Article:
The post Sunday assorted links appeared first on Marginal REVOLUTION.
For your Sunday reading, I’m going to suggest you read David Dayen about the debt ceiling (boldface mine):
With one potentially major exception, the relative harm and help was kept to a minimum in the final agreement. It will only be a little bit easier to commit wage theft, or to sell defective or poisoned products. It’ll only be a little harder to get rental assistance or tuition support. Only a few people will be freer to pollute the environment; only a few will find it more difficult to get food. The Internal Revenue Service will only be a little worse. A lot of things will stay the same. Almost nothing will get any better…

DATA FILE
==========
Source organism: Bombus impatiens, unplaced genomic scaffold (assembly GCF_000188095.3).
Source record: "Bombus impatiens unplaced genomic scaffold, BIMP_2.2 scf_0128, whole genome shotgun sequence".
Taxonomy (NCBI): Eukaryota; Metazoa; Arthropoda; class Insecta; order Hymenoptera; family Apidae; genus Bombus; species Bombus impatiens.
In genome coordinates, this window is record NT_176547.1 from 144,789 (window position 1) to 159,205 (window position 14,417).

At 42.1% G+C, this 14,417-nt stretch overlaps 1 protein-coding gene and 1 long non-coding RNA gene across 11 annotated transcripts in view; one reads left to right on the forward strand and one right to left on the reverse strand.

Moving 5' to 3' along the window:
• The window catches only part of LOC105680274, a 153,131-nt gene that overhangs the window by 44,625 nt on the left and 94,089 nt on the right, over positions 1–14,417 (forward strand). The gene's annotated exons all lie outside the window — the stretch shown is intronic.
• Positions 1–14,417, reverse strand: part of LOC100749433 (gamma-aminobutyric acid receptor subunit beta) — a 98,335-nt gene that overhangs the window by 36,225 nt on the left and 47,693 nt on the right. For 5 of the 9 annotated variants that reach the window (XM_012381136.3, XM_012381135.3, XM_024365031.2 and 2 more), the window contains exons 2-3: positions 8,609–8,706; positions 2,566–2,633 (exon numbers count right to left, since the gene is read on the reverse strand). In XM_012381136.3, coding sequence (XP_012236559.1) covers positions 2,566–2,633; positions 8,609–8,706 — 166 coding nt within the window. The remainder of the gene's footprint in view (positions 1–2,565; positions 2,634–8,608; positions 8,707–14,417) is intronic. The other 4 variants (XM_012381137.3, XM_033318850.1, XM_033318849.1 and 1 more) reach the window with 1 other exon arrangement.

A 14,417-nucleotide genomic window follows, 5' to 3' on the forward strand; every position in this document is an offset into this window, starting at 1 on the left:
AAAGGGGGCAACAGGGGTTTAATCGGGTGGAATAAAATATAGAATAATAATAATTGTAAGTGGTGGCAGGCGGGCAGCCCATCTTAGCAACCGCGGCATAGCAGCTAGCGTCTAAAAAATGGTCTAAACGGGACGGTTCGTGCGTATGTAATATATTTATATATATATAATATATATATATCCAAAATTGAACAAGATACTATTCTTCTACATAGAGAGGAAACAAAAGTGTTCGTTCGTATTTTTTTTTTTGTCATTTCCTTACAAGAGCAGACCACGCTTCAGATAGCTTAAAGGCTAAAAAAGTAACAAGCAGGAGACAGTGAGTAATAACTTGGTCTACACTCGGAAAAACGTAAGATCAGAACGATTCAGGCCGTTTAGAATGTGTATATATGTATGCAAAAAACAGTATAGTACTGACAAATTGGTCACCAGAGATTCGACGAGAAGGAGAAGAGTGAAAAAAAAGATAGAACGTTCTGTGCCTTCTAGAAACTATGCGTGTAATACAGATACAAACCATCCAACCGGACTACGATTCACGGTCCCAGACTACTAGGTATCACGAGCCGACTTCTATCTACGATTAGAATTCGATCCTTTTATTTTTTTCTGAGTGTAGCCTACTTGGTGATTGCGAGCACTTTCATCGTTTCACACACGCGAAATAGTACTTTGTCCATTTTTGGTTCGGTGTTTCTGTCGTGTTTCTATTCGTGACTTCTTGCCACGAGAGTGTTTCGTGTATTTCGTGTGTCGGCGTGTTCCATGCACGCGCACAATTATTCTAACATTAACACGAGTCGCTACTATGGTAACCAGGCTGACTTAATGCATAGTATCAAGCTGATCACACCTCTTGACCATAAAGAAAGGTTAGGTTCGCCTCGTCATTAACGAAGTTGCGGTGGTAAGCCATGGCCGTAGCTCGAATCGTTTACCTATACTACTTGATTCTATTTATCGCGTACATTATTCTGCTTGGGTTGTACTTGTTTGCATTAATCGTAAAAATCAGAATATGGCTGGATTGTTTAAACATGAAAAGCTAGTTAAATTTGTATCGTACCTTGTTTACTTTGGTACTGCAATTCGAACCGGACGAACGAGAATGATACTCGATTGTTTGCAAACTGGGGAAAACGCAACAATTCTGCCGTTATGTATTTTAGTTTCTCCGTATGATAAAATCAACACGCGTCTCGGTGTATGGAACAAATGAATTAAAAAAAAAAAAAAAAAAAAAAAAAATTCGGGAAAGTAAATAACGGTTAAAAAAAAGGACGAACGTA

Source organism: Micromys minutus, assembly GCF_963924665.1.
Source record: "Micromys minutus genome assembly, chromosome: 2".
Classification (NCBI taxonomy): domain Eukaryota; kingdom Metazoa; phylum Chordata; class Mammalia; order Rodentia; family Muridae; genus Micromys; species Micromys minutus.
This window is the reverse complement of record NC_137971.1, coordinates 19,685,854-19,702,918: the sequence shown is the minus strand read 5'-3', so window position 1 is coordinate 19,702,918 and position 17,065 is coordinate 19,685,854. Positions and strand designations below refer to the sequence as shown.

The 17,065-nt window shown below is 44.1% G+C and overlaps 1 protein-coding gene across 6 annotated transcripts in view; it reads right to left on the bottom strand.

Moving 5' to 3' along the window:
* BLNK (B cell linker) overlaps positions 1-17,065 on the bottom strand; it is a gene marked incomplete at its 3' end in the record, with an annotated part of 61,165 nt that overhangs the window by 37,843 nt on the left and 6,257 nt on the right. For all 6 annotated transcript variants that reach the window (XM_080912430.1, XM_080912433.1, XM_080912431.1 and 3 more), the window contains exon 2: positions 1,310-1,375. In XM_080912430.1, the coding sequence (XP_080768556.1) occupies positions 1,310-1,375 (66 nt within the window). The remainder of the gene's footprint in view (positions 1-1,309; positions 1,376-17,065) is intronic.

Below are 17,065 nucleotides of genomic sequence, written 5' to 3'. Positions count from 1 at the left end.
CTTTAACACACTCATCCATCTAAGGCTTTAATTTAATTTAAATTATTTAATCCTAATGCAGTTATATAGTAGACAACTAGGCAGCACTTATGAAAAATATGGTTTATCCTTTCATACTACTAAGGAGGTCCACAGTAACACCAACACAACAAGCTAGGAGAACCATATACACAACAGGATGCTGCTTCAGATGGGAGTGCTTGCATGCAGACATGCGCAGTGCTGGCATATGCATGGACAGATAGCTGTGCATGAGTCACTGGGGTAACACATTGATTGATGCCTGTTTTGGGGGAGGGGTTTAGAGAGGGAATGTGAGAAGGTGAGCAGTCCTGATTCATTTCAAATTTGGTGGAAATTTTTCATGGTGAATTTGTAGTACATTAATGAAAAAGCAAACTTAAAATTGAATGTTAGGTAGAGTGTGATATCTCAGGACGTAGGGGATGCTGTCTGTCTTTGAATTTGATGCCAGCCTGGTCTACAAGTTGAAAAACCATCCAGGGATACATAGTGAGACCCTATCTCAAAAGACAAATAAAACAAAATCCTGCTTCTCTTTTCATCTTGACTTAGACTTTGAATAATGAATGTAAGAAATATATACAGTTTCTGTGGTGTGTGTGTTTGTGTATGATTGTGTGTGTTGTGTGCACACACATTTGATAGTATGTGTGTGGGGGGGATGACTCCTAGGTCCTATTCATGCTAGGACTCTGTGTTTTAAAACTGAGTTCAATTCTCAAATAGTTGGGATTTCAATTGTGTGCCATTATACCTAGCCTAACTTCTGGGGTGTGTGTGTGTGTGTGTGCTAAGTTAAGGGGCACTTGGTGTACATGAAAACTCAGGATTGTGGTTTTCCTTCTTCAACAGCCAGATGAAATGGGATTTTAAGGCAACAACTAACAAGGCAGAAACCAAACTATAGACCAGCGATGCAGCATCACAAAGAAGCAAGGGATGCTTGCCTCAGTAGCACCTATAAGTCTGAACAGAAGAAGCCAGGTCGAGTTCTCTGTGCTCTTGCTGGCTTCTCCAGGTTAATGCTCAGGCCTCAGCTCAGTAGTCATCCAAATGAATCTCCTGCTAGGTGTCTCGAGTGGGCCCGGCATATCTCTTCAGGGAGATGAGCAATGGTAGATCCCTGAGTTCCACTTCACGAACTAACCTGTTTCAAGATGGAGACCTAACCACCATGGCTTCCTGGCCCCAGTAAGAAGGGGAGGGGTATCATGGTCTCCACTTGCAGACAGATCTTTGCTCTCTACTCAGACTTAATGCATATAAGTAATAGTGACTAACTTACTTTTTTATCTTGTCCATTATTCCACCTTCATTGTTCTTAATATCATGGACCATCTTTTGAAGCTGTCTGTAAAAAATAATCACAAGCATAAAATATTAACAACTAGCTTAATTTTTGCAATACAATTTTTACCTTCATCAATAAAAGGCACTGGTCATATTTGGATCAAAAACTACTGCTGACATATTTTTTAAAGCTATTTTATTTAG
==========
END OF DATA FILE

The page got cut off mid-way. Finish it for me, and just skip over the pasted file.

Imagine a world where we were a normal country with no debt ceiling, but everything else was exactly the same. Thanks to gerrymandering and the malpractice of the New York Democratic Party, Republicans still have the House, and the budget for the current fiscal year still expires on September 30. Republicans and Democrats would still have to negotiate that budget, and one likely outcome of that would be that negotiations fall apart, that there’s just no way to reconcile what both sides want. In that case, either the government shuts down or a continuing resolution is struck, which means that the government would operate at the current funding levels for a period of time. Maybe we’d live under a CR for the entire two years of this Congress.